This original theme is a sinister sounding idea for strings and woodwinds, and goes on to make appearances in “Flotsam and Jetsam,” “Ursula’s Lair,” and during the final battle track. Ariel receives a peppy melody introduced on woodwinds in “Intro Ursula,” popping up in “She’s Got Legs,” “Miss Manners,” and “Ariel Left Behind.” The theme remains fairly static until a frenzied action statement on brass during “The Truth.”

Lastly, the Kingdom’s theme makes its debut in “Tour of the Kingdom” before being revisited as a wedding march at the end of “Ariel Left Behind” and again “Interrupting the Wedding.” The latter is particularly worthy of note, with Menken at least attempting to battle his Ariel theme against the Kingdom wedding march and Ursula’s “Poor Unfortunate Souls” and non-song themes.

Luckily, action music is kept to a minimum in the film, which is one of the few areas that cause Menken’s inexperience to shine through. While “The Storm” and the finale sequence are not poorly scored, you can hear Menken straining to keep up and increase the tension and excitement with what is happening on screen.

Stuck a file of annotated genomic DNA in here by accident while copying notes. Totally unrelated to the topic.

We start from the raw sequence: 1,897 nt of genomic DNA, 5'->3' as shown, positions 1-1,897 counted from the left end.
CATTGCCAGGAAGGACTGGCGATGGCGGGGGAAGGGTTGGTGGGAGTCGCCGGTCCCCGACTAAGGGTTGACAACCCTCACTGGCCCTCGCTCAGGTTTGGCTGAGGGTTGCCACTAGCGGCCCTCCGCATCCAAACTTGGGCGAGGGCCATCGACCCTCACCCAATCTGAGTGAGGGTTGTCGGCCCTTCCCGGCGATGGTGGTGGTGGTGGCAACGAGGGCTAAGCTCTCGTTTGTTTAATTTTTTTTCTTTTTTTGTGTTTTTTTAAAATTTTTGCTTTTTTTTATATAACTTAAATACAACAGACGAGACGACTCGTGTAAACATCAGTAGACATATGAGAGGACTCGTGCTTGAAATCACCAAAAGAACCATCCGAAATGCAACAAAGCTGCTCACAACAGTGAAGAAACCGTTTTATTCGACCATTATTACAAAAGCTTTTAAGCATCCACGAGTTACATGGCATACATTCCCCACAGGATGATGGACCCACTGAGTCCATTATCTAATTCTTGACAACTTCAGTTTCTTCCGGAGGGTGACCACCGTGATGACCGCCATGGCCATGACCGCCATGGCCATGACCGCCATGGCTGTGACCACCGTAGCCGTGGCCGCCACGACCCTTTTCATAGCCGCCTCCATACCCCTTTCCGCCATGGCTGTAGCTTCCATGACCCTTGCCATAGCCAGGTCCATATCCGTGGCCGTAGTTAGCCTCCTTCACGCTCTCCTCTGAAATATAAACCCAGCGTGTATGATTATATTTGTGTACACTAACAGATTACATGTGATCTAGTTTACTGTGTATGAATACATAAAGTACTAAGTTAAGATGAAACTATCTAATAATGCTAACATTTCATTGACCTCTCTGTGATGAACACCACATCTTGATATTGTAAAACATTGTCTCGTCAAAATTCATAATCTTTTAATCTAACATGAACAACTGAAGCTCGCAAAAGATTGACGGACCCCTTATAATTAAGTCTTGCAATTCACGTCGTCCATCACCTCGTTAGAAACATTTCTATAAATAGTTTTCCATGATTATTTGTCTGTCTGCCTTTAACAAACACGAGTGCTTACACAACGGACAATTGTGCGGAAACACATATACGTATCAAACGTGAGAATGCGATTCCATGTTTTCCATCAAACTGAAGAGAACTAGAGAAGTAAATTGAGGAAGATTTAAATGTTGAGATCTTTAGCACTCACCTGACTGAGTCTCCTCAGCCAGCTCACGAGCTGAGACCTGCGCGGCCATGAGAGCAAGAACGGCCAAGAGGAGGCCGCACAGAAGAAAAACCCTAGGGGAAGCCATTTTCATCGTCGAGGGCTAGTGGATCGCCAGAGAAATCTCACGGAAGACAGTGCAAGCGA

Those sequences aside, Menken’s The Little Mermaid never really hits a false note. It’s a pleasing score, and one that shows a composer finding his footing while attempting a basic thematic narrative. Stand-alone highlights may be few due to mickey-mousing (“Tour of the Kingdom” being perhaps the only cue that stands on its own away from the score), but the overall presentation is never less than enjoyable. Add in seven songs which range from ‘good’ to ‘classic’ and you really can’t go wrong. While the original albums feature all of the songs and a decent selection of Menken’s score highlights, seek out the Disney Legacy Collection release for a remastered and expanded presentation that further illuminates just how much of an accomplishment this outing was for the dynamic Disney duo of Menken and Ashman.


For a detailed tracklist, check out The Walt Disney Records: Legacy Collection page on Wikipedia.

Review (C) 2017 Synchrotones
Guest review by Luke Bunting.